At Lacewood we teach writing based upon the engaging teaching framework - 'Talk For Writing' developed by Pie Corbett. We feel this is an effective teaching process because it is based on the principles of how children learn. It enables children to imitate the language they need for a particular topic, before reading and analysing it, and then writing their own version.
Talk for Writing Process
1. Baseline assessment and planning – the ‘cold’ task
Teaching is focused by initial assessment. Generally, teachers use what is known as a ‘cold’ task or a ‘have a go’ task. An interesting and rich starting point provides the stimulus and content but there is no initial teaching. The aim of this is to see what the children can do independently at the start of a unit, drawing on their prior learning. Assessment of their writing helps the teacher work out what to teach the whole class, different groups and adapt the model text and plan. Targets can then be set for individuals. By the end of the unit, pupils complete a ‘hot’ task or a ‘show us what you know’ task which is an independent task on a similar type of writing with an interesting stimulus. Progress should be evident which encourages pupils and helps schools track the impact of teaching.
2. The imitation stage
The teaching begins with some sort of creative ‘hook’ which engages the pupils, often with a sense of enjoyment, audience and purpose. Writing challenges, such as writing a letter linked to a class novel study or producing leaflets for younger children about healthy eating, provide a sense of purpose. The model text is pitched above the pupils’ level and has built into it the underlying, transferable structures and language patterns that students will need when they are writing. In year 1, this is learned using a ‘text map’ and actions to strengthen memory and help students internalise the text.
3. The innovation stage
Once students are familiar with the model text, then the teacher leads them into creating their own versions. A new subject is presented and the teacher leads students through planning. With younger pupils, this is based on changing the basic map and retelling new versions. Older students use boxed-up planners and the teacher demonstrates how to create simple plans and orally develop ideas prior to writing. Ideas may need to be generated and organised or information researched and added to a planner. Shared and guided writing is then used to stage writing over a number of days so that students are writing texts bit by bit, concentrating on bringing all the elements together, writing effectively and accurately. Feedback is given during the lessons so that students can be taught how to improve their writing and make it more accurate. From the Summer term in Y3, child use their blue 'editing pens' to up-level vocabulary, correct spelling mistakes and respond to teacher feedback independently.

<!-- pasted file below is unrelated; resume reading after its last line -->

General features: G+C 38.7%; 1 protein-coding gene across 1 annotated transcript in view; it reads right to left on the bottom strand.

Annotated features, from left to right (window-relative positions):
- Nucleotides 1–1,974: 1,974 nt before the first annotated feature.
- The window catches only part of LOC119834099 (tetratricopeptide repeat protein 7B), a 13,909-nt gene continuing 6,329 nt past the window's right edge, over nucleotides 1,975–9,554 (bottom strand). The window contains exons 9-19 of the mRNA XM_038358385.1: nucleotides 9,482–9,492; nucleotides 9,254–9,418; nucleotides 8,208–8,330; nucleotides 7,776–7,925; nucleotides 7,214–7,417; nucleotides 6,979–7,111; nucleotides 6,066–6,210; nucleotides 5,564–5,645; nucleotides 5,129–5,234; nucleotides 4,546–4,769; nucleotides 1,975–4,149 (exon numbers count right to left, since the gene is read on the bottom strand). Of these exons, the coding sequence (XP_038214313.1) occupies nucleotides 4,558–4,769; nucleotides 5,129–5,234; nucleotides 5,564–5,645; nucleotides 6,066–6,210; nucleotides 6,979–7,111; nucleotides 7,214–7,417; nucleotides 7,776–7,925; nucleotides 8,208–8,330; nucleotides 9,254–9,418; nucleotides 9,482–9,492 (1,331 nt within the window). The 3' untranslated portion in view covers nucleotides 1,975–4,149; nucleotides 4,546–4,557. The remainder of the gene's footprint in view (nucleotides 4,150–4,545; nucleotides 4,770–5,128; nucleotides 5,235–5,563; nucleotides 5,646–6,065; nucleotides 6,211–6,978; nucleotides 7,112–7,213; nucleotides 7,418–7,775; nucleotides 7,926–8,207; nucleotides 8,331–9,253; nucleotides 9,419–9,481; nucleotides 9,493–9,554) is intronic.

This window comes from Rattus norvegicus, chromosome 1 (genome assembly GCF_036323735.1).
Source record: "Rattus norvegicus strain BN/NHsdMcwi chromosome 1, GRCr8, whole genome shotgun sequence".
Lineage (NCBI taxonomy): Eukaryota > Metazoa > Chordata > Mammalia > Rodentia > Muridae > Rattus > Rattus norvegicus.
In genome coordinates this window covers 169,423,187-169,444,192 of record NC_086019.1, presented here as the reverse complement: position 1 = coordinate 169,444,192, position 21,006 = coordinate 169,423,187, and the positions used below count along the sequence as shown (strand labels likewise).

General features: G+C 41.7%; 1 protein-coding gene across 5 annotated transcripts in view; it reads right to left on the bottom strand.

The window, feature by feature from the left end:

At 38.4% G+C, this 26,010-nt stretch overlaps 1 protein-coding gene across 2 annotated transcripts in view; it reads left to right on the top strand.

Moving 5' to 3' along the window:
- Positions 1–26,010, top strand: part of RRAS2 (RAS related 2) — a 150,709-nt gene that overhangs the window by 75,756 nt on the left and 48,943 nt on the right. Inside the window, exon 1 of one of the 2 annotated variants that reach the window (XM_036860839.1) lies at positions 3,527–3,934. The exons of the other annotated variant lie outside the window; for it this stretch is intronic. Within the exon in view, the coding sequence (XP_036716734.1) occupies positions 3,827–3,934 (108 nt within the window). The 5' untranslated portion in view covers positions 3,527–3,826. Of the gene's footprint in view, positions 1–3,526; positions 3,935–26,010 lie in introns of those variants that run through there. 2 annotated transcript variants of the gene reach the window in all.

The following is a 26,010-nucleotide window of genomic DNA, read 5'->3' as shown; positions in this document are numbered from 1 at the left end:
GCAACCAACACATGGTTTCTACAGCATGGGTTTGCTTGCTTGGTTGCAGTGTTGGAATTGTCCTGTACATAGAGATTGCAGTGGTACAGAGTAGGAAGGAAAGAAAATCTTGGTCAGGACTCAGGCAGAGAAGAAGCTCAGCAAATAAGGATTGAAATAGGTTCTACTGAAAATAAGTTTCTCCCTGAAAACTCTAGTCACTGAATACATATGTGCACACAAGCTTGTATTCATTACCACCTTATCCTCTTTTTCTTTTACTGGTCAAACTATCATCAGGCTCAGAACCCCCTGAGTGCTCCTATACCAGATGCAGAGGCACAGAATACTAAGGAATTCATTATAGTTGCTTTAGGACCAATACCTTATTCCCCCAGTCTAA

4. Independent application and invention – the ‘hot’ task
Eventually, students move on to the third phase, which is when they apply independently what has been taught and practised. Before this happens, the teacher may decide to give further input and rehearsal. Students are guided through planning, drafting and revising their work independently. It is essential to provide a rich starting point that taps into what students know and what matters so that their writing is purposeful. Writing may be staged over a number of days and there may be time for several independent pieces to be written. With non-fiction, students should apply what they have been taught across the curriculum. The final piece is used as the ‘hot’ task, which clearly shows progress across the unit.
It is important that at the innovation and independent application stages, the writing becomes increasingly independent of the original model rather than a pale copy. Whilst four-year-olds may only make a few simple changes, older students should be adding, embellishing, altering and manipulating the original structure. From Key Stage 2 onwards, almost all children will be using the text structure and writing tools to write, drawing on the model, their wider reading and experience so that they are writing independently at a high level. This has to be modelled in shared writing.
Lacewood Writing Progression Document
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